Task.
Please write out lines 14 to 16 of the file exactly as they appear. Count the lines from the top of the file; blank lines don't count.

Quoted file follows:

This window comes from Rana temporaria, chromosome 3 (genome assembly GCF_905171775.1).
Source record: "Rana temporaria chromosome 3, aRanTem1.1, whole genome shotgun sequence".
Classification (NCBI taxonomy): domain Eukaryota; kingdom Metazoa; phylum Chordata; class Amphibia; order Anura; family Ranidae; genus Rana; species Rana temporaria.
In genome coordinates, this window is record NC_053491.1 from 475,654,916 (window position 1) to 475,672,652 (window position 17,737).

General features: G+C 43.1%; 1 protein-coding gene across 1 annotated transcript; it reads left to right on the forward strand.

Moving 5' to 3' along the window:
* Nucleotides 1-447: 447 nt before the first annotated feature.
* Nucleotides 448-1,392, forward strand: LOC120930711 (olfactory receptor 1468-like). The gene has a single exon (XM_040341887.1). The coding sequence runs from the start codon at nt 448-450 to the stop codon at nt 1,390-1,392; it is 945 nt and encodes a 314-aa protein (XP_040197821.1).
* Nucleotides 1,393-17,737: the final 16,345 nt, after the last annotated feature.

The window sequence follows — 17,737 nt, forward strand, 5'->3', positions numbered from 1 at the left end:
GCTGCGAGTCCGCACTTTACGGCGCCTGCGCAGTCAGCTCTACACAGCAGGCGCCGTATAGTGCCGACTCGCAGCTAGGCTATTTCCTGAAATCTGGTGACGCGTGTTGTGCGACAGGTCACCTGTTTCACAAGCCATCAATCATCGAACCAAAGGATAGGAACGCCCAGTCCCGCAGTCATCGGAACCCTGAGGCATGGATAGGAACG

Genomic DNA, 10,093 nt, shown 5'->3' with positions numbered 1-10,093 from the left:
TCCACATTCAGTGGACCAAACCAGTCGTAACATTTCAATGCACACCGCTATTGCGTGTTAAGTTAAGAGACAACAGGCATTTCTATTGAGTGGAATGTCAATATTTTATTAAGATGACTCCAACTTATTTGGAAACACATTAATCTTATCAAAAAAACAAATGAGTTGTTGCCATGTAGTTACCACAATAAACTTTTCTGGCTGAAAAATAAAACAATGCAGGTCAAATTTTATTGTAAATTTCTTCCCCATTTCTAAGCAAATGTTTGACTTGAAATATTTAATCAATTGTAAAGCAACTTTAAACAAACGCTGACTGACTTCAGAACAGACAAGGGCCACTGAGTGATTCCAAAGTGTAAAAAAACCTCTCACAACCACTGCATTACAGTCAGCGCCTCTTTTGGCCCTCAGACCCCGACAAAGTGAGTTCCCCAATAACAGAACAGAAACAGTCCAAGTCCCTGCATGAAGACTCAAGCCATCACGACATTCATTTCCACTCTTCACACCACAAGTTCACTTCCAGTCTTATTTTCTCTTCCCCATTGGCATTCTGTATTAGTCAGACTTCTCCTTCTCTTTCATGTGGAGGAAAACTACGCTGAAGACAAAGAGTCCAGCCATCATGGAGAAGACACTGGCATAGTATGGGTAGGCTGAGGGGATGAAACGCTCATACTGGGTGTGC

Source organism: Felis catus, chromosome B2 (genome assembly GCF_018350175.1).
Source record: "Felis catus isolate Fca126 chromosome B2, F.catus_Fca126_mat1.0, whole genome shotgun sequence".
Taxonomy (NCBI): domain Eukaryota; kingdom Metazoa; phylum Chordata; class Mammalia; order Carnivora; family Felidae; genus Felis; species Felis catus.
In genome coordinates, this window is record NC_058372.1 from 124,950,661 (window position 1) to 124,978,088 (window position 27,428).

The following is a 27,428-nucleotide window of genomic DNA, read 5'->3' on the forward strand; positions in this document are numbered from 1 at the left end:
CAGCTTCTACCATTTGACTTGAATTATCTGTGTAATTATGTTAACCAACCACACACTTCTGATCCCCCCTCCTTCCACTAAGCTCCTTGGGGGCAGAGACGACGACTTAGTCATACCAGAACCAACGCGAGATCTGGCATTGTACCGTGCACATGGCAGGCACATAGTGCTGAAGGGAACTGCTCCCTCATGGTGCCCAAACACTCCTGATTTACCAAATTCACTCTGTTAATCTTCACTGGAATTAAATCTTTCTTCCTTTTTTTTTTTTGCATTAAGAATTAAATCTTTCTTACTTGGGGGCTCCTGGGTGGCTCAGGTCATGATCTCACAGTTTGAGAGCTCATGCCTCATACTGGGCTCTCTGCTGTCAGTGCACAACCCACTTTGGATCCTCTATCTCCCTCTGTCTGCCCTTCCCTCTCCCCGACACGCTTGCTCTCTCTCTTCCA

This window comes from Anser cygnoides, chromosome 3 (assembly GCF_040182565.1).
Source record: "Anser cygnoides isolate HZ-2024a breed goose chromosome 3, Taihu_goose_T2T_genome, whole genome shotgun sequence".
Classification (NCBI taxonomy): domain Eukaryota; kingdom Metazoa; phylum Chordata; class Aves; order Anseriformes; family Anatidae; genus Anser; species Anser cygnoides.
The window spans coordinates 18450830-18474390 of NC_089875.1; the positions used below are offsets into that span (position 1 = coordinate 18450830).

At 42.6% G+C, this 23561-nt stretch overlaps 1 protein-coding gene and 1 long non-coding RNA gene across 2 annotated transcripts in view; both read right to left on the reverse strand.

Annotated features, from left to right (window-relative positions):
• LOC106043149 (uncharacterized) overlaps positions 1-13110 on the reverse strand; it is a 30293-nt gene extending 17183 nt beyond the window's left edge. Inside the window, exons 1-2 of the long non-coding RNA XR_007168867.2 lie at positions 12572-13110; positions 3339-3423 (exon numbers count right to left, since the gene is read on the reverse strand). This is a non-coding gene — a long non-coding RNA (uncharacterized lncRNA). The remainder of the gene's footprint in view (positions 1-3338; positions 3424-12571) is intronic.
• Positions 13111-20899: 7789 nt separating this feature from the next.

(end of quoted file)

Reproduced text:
Source organism: Felis catus, chromosome B2 (genome assembly GCF_018350175.1).
Source record: "Felis catus isolate Fca126 chromosome B2, F.catus_Fca126_mat1.0, whole genome shotgun sequence".
Taxonomy (NCBI): domain Eukaryota; kingdom Metazoa; phylum Chordata; class Mammalia; order Carnivora; family Felidae; genus Felis; species Felis catus.